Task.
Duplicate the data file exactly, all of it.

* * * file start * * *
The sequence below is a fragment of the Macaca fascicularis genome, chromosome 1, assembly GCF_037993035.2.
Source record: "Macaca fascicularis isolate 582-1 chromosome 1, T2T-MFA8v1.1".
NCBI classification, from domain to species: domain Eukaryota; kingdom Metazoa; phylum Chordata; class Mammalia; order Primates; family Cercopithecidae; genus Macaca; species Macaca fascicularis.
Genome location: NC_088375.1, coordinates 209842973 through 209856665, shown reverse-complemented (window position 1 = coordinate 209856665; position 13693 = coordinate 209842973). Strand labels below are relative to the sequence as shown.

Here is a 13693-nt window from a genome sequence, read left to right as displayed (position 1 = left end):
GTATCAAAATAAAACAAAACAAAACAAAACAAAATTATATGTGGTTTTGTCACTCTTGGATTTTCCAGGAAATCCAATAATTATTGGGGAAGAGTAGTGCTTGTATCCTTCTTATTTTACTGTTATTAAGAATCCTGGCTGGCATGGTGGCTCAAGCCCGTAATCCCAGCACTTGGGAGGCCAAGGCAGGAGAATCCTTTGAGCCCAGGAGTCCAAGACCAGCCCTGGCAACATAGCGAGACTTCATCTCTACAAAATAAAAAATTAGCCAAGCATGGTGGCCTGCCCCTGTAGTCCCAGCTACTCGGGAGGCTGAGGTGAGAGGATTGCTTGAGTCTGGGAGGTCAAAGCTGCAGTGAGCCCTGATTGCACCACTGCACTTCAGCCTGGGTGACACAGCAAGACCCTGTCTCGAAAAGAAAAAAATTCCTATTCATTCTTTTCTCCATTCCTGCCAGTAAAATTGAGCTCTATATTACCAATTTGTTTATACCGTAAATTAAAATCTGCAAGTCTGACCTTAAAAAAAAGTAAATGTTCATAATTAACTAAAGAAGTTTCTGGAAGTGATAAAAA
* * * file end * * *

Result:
The sequence below is a fragment of the Macaca fascicularis genome, chromosome 1, assembly GCF_037993035.2.
Source record: "Macaca fascicularis isolate 582-1 chromosome 1, T2T-MFA8v1.1".
NCBI classification, from domain to species: domain Eukaryota; kingdom Metazoa; phylum Chordata; class Mammalia; order Primates; family Cercopithecidae; genus Macaca; species Macaca fascicularis.
Genome location: NC_088375.1, coordinates 209842973 through 209856665, shown reverse-complemented (window position 1 = coordinate 209856665; position 13693 = coordinate 209842973). Strand labels below are relative to the sequence as shown.

Here is a 13693-nt window from a genome sequence, read left to right as displayed (position 1 = left end):
GTATCAAAATAAAACAAAACAAAACAAAACAAAATTATATGTGGTTTTGTCACTCTTGGATTTTCCAGGAAATCCAATAATTATTGGGGAAGAGTAGTGCTTGTATCCTTCTTATTTTACTGTTATTAAGAATCCTGGCTGGCATGGTGGCTCAAGCCCGTAATCCCAGCACTTGGGAGGCCAAGGCAGGAGAATCCTTTGAGCCCAGGAGTCCAAGACCAGCCCTGGCAACATAGCGAGACTTCATCTCTACAAAATAAAAAATTAGCCAAGCATGGTGGCCTGCCCCTGTAGTCCCAGCTACTCGGGAGGCTGAGGTGAGAGGATTGCTTGAGTCTGGGAGGTCAAAGCTGCAGTGAGCCCTGATTGCACCACTGCACTTCAGCCTGGGTGACACAGCAAGACCCTGTCTCGAAAAGAAAAAAATTCCTATTCATTCTTTTCTCCATTCCTGCCAGTAAAATTGAGCTCTATATTACCAATTTGTTTATACCGTAAATTAAAATCTGCAAGTCTGACCTTAAAAAAAAGTAAATGTTCATAATTAACTAAAGAAGTTTCTGGAAGTGATAAAAA